Arrow-right Camera
The Spokesman-Review Newspaper
Spokane, Washington  Est. May 19, 1883

Beloved Spokane bike mechanic retires in style after 40 years

Dave Mannino started his 40-year career as a bike mechanic above an insulation warehouse.

The young Gonzaga graduate was just thrilled to have a job working with bikes at Selkirk Bergsport, an early Spokane bike shop. But he had to work around the warehouse’s schedule.

Every day, the train would rumble up to the warehouse to unload pallets of insulation. Customers had to walk through the warehouse loading dock and head upstairs.

“Back then most people considered a bike a kid’s toy,” he said. “It was really an anomaly to have an adult on a bike.”

But Mannino, 63, loved everything about bikes. He loved riding them. He loved fixing them. And he loved talking about them. That passion ultimately led to a career that has spanned decades and left a lasting imprint on Spokane.

That imprint was on full display on Friday at a retirement party for the beloved mechanic. Roughly 40 people gathered at the South Perry Bike Hub to praise Mannino’s craftsmanship, patience and kindness.

“I grew up in the Valley and we always heard about Dave Mannino,” said Chris Andreasen, the co-owner of the Bike Hub.

As a bike mechanic and salesman, Andreasen said Mannino was remarkably present. He never rushed a customer – or a repair job.

“If you were with Dave, you were with Dave,” he said.

Over the years, Mannino proved himself adaptive – both to new technology and new people. When Andreasen first hired Mannino in October 2016, he worried that the older man wouldn’t adapt well to a group of younger folks.

“We didn’t know how well (he would adapt) to these young wild dudes,” Andreasen said. “And he just molded right in.”

Two of Mannino’s children attended Friday’s party as well. And while he was obsessed with his work, Karen Mannino said he always made a point of including his family.

“It made for an excellent childhood, quite honestly,” she said of her father’s profession.

Albeit, a childhood spent on two wheels.

“We didn’t actually have enough seat belts in the car for all of us,” she said. “But we did have enough helmets.”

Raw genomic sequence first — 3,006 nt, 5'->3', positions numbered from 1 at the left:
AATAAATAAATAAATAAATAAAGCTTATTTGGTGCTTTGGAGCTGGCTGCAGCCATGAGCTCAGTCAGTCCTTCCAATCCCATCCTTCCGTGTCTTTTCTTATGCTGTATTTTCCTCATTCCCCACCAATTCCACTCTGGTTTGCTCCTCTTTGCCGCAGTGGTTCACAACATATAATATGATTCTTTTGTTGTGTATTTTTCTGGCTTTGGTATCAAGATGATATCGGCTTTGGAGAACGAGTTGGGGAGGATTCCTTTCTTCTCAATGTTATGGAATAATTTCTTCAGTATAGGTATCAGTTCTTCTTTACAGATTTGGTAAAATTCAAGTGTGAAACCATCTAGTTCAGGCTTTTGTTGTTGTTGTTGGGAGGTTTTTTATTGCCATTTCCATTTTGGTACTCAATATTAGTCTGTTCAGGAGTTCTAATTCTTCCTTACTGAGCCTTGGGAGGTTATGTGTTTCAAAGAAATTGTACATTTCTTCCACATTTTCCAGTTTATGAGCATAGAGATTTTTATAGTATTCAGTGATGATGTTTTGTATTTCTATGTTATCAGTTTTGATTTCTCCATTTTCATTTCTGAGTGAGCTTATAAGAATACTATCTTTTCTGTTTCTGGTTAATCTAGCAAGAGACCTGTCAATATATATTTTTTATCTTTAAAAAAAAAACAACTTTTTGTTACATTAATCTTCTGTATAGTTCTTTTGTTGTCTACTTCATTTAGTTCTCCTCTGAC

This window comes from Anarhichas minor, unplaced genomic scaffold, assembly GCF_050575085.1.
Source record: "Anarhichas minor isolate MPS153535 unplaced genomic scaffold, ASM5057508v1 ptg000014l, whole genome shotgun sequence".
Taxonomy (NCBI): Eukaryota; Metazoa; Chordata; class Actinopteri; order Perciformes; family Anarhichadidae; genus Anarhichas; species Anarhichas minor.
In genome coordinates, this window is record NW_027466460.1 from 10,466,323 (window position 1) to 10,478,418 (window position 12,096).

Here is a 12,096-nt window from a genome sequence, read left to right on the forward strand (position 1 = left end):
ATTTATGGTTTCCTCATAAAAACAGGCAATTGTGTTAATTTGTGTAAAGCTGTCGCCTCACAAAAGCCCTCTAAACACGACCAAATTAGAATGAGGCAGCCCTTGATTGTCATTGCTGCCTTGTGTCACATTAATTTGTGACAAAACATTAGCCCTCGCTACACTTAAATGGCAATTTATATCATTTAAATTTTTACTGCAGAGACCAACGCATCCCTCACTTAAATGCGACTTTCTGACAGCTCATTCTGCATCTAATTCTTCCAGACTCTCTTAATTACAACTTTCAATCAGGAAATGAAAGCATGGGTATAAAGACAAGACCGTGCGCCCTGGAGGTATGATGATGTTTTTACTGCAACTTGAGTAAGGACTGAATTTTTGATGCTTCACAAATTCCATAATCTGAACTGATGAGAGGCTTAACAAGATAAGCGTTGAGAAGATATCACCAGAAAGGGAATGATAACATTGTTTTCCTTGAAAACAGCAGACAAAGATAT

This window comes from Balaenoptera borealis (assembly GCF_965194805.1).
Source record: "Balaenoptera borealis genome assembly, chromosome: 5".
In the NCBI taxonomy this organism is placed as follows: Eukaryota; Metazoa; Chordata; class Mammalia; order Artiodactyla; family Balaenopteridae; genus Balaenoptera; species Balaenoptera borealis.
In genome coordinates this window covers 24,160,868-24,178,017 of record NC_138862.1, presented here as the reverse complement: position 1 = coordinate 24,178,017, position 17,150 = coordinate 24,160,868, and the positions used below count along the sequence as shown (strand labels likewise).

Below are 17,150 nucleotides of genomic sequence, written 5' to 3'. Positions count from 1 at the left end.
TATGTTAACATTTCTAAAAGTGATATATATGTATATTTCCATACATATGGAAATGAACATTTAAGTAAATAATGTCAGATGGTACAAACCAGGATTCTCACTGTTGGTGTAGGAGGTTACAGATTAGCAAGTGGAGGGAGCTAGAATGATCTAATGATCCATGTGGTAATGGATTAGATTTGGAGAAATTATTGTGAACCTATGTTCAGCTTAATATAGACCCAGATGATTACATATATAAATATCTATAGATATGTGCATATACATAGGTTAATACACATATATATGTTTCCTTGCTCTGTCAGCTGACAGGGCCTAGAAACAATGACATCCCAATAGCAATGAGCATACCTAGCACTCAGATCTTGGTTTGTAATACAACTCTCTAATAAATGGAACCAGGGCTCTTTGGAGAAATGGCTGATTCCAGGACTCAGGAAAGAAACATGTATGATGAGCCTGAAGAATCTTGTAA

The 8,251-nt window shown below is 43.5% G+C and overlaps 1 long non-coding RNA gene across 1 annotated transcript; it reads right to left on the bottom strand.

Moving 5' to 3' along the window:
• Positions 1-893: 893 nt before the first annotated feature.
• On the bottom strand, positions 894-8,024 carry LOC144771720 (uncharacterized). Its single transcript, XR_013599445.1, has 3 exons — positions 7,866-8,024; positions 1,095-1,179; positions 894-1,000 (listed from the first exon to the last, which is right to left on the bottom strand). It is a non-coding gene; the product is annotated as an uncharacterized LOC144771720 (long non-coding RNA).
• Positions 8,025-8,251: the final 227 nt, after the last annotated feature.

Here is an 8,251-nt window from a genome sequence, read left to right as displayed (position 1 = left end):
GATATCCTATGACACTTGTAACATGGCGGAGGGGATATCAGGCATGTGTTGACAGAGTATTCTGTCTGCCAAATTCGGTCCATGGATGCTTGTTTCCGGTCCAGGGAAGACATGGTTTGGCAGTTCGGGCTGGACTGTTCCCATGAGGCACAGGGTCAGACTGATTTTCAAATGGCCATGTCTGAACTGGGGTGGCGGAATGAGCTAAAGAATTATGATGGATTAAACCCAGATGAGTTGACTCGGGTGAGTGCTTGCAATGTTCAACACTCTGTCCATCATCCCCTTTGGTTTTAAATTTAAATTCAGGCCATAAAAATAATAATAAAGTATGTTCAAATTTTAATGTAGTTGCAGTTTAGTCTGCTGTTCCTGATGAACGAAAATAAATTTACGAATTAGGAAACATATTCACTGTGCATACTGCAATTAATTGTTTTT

And when her dad did drive, Karen said often he’d take odd, winding routes.

“He would say, ‘Oh, this is how you bike it.’ ”

In addition to working on bikes, Mannino acted as a bike evangelist introducing many to cycling. Linda Stephan and her husband went on their first bike tour with Mannino 40 years ago. The trio headed north toward Metaline Falls.

“We were complete newbies,” Stephan said.

In an effort to conserve weight, the Stephans didn’t pack any food. As the miles added up, their energy disappeared.

“We were bonking and of course, Dave had a gorp (trail mix) bag,” she said.

Mannino happily shared his food. He then cooked them a large, nutritious dinner and serenaded them with flute music. That trip was the first of many bike tours for the couple.

“Dave just kind of showed us that it wasn’t all about racing, but about the experience,” she said. “He’s just a gentle soul. A very old soul.”

The true testament of Mannino’s maturity and calm might be the patience with which he works on bikes. Sally Vantress-Lodato was Mannino’s manager at REI for four years.

Mannino helped start REI in Spokane in 1986 and worked there for 18 years. His concern and care for bikes was a huge asset, she said, although sometimes as a manager she urged him to hurry up.

“He genuinely cared about making sure each bike had special attention,” she said.

Rich Landers, the former outdoors editors and now contributor to The Spokesman-Review, dubbed Mannino the “Mother Theresa” of bikes on Friday. For Mannino, a bike is a bike, regardless of its age, make or model, Landers – who was a frequent customer – said.

For his part, Mannino said he just loves bikes. And, he was lucky enough to start working right as biking underwent a mini-renaissance in the United States.

“They called it the bike boom of the ’70s,” he said.

Bike sales increased 22 percent in 1971, reaching 9 million. In 1972, sales grew to 14 million. Of those bikes, 60 percent were for adults according to Curbed, an online publication focusing on urban issues. And while that growth ultimately petered out in the mid and late 1970s, adult biking was left a cultural fixture.

Now, the number of trips made by bicycle in the U.S. has more than doubled from 1.7 billion in 2001 to 4 billion in 2009, according to the League of American Bicyclists. In 2016, there were 66.5 million cyclists, according to Statista.

Mannino, a California native who moved to Spokane to go to Gonzaga University, has remained dedicated to biking throughout the ups and downs of popular demand.

“I rode back and forth from work every day for 40 years,” he said.

Although he’s retiring, he’s not done with bikes. He hopes to work part time. If anyone wants Mannino specifically to work on their bike, the South Perry Bike Hub has agreed to contract with him.

“I just love bikes,” he said. “I still do. It hasn’t gone away yet.”

He added, “After being in bike shops for 40 years it’s kind of hard to just drop it cold turkey.”